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Inverted BMI rather than BMI is a better proxy for percentage of body fat
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|Title: ||Inverted BMI rather than BMI is a better proxy for percentage of body fat|
|Citation: ||Annals of Human Biology|
|Publisher: ||Informa UK, Ltd.|
|Journal: ||Annals of Human Biology|
|Issue Date: ||2011 |
|Additional Links: ||http://informahealthcare.com/doi/abs/10.3109/03014460.2011.606832|
|Abstract: ||Background: Percentage of body fat (BF%) is a known risk
factor for a range of healthcare problems but is difficult to
measure. An easy to measure proxy is the weight/height2 ratio
known as the Body Mass Index (BMI kg/m2). However, BMI
does have some inherent weaknesses which are readily
overcome by its inverse iBMI (1000/BMI, cm2/kg).
Methods: The association between BF% and both BMI and iBMI
together with their distributional properties was explored
using previously published data from healthy (n ¼ 2993)
and diseased populations (n ¼ 298).
Results: BMI is skewed whereas iBMI is symmetrical and so
is better approximated by the normal distribution. The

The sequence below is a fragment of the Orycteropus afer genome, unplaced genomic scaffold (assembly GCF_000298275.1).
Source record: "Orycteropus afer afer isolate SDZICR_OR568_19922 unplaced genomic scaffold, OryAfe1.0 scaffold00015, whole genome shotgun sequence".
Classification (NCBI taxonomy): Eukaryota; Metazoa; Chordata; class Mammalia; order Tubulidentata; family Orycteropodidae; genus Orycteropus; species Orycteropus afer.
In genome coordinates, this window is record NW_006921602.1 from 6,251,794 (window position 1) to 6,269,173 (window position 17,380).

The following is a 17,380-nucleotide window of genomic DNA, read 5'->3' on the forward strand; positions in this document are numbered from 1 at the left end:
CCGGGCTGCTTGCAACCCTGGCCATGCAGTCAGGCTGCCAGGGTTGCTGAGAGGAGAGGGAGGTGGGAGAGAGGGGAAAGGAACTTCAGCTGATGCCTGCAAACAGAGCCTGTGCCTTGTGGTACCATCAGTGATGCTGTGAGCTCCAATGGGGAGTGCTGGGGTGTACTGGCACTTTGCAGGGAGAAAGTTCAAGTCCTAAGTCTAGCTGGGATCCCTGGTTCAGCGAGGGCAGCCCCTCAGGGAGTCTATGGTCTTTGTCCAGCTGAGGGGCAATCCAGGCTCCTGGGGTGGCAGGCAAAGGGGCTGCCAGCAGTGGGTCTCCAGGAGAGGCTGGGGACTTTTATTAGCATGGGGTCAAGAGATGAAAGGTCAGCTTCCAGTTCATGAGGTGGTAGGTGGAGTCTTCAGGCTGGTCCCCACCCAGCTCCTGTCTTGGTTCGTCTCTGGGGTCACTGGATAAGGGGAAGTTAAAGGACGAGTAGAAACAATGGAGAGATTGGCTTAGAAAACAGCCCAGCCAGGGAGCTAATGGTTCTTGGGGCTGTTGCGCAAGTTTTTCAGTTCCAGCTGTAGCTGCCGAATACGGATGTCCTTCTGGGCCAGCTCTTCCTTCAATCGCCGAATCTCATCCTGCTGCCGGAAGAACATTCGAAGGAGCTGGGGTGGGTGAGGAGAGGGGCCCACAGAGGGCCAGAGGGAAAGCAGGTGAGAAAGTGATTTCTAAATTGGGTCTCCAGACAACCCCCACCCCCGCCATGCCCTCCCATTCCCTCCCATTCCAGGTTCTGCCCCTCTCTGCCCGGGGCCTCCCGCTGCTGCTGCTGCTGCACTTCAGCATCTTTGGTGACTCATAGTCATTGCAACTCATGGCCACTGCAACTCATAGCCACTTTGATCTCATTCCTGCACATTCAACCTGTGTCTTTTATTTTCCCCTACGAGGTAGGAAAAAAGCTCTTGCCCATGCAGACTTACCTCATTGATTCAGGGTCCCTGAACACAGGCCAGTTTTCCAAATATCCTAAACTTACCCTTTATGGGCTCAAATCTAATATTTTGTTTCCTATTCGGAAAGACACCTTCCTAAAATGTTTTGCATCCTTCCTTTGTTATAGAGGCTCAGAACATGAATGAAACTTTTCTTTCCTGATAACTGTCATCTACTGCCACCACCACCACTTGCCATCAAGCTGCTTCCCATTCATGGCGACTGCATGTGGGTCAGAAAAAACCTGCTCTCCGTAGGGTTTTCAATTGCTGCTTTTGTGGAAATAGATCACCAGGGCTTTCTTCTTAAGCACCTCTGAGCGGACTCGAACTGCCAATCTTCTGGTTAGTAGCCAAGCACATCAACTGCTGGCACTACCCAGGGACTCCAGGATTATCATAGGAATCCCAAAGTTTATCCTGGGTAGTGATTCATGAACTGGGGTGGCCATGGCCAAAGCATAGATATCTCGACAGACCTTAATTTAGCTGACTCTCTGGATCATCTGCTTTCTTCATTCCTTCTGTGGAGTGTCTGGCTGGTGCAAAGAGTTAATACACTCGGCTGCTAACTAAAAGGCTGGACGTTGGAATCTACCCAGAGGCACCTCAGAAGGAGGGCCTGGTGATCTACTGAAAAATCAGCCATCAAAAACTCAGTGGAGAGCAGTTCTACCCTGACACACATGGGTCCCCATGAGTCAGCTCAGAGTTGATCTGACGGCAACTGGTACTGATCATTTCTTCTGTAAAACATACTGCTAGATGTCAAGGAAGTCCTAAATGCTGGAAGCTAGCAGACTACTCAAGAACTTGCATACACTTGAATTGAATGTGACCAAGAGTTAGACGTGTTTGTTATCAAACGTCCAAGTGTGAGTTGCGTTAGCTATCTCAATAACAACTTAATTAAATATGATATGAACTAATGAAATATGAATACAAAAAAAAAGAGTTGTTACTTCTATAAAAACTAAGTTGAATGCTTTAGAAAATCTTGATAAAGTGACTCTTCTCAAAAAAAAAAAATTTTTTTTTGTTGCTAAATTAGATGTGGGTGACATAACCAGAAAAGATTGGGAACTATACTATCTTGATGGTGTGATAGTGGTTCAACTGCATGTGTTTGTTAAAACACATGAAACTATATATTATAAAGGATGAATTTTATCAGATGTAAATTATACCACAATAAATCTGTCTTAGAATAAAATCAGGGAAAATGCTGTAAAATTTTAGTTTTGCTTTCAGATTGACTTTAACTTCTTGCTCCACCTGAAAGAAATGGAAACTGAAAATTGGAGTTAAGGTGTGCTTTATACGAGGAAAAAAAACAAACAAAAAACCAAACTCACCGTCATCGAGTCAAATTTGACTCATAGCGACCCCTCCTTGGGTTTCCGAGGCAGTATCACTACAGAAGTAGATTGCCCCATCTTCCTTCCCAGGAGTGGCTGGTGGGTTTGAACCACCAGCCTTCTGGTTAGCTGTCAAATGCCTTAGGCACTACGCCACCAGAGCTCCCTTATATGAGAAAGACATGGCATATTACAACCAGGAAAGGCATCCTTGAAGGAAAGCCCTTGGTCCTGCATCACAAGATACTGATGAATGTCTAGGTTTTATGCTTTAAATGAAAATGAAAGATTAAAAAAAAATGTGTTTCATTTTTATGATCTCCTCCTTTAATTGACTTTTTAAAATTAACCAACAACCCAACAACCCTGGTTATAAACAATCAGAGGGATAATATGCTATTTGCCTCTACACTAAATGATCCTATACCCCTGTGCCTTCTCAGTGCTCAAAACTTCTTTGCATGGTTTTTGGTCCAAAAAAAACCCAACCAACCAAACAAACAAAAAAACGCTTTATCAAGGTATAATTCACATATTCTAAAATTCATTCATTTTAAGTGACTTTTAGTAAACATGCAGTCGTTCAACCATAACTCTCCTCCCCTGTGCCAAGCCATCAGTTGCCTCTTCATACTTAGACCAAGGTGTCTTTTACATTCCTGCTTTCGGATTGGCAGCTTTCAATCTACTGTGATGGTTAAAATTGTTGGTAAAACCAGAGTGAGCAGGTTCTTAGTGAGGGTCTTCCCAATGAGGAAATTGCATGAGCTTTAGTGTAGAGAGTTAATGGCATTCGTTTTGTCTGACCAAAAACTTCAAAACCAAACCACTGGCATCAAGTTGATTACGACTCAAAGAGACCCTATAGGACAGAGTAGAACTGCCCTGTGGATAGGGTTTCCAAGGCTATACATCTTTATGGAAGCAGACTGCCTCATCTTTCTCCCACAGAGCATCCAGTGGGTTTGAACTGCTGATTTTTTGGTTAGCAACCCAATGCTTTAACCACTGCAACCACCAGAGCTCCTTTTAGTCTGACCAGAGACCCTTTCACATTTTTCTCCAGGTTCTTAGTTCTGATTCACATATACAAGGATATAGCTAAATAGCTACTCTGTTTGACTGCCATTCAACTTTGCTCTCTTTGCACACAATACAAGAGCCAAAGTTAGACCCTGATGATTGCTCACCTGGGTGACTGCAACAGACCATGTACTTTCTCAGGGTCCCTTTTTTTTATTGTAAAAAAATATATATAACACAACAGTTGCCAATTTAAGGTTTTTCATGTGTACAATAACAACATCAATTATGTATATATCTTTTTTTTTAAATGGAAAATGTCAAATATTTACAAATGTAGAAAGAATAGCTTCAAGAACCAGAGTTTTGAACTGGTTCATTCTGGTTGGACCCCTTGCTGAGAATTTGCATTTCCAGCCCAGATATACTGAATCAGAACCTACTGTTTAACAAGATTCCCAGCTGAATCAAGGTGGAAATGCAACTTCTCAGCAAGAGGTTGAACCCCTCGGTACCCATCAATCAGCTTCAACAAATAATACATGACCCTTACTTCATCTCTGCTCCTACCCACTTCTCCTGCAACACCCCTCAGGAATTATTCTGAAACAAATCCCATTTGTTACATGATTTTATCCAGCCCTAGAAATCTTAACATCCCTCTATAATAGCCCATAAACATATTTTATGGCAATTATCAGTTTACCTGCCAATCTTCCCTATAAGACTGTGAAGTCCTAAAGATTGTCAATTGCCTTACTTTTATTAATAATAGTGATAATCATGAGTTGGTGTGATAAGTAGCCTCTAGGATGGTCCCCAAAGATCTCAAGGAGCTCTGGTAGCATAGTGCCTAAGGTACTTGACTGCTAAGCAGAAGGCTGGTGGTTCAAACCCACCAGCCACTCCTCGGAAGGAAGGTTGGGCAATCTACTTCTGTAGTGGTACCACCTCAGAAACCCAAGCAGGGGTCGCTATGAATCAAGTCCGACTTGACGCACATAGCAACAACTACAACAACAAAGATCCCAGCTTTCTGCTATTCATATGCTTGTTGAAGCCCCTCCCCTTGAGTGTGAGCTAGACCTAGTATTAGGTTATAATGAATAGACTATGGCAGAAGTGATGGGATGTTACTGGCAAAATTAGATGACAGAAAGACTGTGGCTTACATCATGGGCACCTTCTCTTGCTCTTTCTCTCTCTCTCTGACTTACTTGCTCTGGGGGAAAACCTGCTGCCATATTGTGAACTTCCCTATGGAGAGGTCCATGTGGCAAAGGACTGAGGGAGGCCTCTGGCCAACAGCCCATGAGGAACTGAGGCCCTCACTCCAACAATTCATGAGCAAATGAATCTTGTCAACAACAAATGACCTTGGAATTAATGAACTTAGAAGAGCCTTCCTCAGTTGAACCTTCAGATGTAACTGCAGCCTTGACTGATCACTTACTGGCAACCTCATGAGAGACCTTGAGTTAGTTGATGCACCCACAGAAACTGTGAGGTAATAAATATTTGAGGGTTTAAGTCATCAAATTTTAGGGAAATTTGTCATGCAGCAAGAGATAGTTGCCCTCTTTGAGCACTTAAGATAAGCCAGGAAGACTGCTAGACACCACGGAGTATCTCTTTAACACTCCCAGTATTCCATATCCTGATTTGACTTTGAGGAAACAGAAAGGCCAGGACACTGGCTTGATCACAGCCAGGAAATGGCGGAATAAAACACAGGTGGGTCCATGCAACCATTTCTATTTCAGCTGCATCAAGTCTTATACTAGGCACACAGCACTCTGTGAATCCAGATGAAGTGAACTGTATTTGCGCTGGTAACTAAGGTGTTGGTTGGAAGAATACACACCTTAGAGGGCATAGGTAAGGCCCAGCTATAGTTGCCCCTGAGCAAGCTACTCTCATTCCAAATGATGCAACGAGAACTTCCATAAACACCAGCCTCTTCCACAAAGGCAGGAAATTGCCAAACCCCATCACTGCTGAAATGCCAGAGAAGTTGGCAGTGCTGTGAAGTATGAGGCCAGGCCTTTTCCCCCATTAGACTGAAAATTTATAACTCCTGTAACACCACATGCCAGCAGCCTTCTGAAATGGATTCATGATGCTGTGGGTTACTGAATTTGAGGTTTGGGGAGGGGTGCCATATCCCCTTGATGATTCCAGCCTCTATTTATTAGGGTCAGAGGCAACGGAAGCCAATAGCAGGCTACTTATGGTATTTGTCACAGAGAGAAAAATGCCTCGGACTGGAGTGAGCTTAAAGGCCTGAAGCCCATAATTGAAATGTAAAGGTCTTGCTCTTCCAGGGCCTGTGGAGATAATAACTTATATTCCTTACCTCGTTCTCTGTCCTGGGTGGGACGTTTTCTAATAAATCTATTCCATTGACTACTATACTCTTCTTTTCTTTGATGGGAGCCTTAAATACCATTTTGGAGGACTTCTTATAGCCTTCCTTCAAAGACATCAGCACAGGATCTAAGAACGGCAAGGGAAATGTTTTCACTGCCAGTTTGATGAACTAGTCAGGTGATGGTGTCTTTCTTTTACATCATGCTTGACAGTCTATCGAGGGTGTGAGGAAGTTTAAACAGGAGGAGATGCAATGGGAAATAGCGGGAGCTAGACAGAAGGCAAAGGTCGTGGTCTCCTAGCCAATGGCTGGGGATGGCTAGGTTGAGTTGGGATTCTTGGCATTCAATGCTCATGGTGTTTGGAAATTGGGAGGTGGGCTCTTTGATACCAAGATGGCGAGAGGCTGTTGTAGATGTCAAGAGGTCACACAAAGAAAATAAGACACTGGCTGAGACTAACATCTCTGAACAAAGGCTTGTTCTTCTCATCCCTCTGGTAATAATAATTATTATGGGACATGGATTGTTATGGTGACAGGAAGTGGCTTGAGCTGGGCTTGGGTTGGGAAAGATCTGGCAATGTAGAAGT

relationship between BF% and BMI is curved, but that of iBMI
and BF% is linear and thus iBMI explains more of the variation
in BF% than BMI. For example a unit increase in BMI for a
group of thin women represents an increase of 2.3% in BF, but
for obese women this represents only a 0.3% increase in BF—a
7-fold difference. The curvature stems from body mass being
the numerator in BMI but the denominator in BF% resulting
in a form of hyperbolic curve which is not the case with iBMI.
Furthermore, BMI and iBMI have different relationships
(interaction) with BF% for men and women, but these
differences are less marked with iBMI.
Conclusions: Overall, these characteristics of iBMI favour its use
over BMI, especially in statistical models|
|Description: ||Published on-line ahead of print|
|Keywords: ||Body mass index|
Inverted body mass index
|Appears in Collections: ||Learning and Teaching in Sport, Exercise and Performance|
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